American cinema simply cannot get enough of the industry tax haven that is Canada. If you look hard enough in the background of a film shot in Canada, but set in America, chances are you might catch a glimpse of a familiar landmark, or maybe even the occasional Pizza Pizza.
While Paul Feig’s 2018 film A Simple Favour lacks any Pizza Pizza cameo (that I know of), I did spot the occasional Toronto landmark, much to my own childish delight. Recognisable landmarks aside, Feig’s black comedy/mystery thriller delivers its own brand of sinister delight with a distinctive blend of mysterious intrigue and Feig’s trademark irreverent humour. It’s just too bad the film peaks too early in the latter, devolving into a classic case of Occam’s razor.
A Simple Favour centres on widow Stephanie Smothers (Anna Kendrick), an overactive mother who runs a vlog out of her kitchen. Stephanie is a lonely woman whose constant participation in school events makes her unpopular with the other parents, that is until she meets Emily Nelson (Blake Lively), the abrasive and foul-mouthed mother of her son’s friend Nicky. After a play date the two mothers become best friends, until one day Emily inexplicably vanishes, beginning a mystery that Stephanie feels compelled to solve.
Feig is renowned for his ability in comedic direction, which emphatically shows early on in A Simple Favour, primarily through Lively’s on-point performance, who channels a quippy energy curiously similar to characters out of which her husband Ryan Reynolds has made a career. The contrasting chemistry between Lively and the equally impressive Kendrick is one of the true highlights of the film, making for a promising start as the film lays foundations for its upcoming murder mystery.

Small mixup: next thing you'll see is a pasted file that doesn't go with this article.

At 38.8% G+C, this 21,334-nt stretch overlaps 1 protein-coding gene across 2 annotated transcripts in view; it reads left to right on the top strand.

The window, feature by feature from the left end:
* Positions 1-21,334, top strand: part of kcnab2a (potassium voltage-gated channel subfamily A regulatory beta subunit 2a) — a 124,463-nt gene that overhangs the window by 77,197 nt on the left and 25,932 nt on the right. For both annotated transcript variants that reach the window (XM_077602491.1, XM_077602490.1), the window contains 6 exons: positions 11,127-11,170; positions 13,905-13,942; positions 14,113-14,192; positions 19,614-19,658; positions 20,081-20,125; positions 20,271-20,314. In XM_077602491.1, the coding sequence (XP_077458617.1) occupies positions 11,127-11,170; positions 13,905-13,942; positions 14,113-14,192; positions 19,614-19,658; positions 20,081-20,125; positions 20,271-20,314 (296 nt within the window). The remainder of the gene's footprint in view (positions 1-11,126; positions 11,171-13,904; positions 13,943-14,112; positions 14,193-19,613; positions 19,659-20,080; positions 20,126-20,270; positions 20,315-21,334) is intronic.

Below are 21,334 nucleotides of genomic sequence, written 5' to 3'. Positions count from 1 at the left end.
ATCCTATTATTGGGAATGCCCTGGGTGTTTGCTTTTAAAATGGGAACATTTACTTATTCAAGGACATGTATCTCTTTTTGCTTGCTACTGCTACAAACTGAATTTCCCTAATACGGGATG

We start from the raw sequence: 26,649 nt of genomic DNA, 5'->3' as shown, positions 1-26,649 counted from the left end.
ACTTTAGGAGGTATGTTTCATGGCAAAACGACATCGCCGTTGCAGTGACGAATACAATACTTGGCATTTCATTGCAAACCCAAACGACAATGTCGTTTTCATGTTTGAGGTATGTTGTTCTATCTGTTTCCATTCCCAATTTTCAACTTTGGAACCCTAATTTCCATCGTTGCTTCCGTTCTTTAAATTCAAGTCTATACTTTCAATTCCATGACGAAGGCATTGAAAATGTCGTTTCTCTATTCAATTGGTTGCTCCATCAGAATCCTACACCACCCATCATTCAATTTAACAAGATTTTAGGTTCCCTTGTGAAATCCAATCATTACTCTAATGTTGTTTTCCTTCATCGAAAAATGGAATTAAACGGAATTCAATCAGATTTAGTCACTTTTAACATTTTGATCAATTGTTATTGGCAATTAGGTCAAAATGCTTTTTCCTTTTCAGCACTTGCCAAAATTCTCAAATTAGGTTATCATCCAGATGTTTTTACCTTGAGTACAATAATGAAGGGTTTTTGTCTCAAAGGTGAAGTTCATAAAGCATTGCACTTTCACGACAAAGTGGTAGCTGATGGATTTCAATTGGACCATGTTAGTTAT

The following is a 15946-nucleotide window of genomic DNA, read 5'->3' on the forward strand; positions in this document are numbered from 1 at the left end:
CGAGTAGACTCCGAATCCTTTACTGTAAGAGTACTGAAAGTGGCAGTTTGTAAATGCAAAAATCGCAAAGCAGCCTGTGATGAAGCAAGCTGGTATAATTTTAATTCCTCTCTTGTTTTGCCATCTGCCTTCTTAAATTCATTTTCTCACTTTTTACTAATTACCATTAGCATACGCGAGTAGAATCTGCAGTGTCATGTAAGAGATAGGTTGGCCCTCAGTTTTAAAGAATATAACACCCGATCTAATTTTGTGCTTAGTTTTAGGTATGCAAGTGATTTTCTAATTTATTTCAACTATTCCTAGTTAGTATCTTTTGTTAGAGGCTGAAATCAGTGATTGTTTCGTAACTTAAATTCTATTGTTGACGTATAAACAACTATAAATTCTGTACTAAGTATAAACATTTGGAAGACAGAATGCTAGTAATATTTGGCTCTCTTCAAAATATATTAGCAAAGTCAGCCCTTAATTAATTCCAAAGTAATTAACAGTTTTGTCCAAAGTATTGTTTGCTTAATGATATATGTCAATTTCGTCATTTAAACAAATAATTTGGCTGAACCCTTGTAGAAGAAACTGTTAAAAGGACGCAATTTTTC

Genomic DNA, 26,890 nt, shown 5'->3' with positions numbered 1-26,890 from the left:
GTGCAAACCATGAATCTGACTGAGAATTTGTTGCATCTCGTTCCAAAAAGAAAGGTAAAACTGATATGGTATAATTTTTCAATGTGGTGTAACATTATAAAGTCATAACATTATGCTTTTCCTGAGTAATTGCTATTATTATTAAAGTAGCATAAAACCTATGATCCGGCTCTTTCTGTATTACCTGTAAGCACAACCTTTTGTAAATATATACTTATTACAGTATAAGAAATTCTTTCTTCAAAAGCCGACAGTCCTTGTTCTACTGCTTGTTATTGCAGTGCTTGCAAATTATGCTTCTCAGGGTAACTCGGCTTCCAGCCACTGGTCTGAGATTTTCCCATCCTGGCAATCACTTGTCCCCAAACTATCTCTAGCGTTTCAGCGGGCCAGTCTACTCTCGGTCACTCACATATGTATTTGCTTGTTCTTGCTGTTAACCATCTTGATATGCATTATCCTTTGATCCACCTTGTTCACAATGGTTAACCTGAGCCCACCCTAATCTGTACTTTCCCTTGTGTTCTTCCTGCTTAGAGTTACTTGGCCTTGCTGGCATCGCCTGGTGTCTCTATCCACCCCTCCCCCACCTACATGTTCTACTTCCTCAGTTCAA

What’s more impressive though, is that Feig shows a surprisingly deft capacity for balancing the comedy with the film’s more dramatic moments, which carry an emotional weight unseen in his previous works. While Emily’s character has her moments in this regard, and Lively certainly steps up to the plate, it is Kendrick who truly shines here, as Jessica Sharzer’s screenplay offers her well-placed moments to flesh out the tragedy at the root of her character.
Then Emily goes missing, and so too does the film’s sense of identity. For starters, the core element of the film’s comedy–Stephanie and Emily’s unlikely friendship–is stripped away, hinging the remainder of the film on the strength of its mystery, because its thriller aspect is light on…well, thrills.
While the breadcrumbs are well-laid, the manner by which the mystery unfolds is problematic by virtue of its heavy-handed foreshadowing. Sure, I explored the various possibilities with a sense of engagement, but it turned out that my go-to explanation was indeed the correct one, deflating much of the impact intended by the film’s so-called revelations.
What we are left with, even prior to the bombastic final act, is a film buckling under the weight of its own ambition. Too often does it feel like a cheesy erotic mystery thriller, only without the sex and nudity, whilst damningly deviating further and further from the nuanced black comedy it began as.
There is an abundance of style on display in Paul Feig’s A Simple Favour, but what starts as a promisingly refreshing take on black comedy turns into a predictable, borderline b-movie affair. The impressive leads are left to pick up the slack, and while Stephanie pieces together the scattered fragments of Emily’s disappearance, neither actress playing them can quite do the same with the film itself.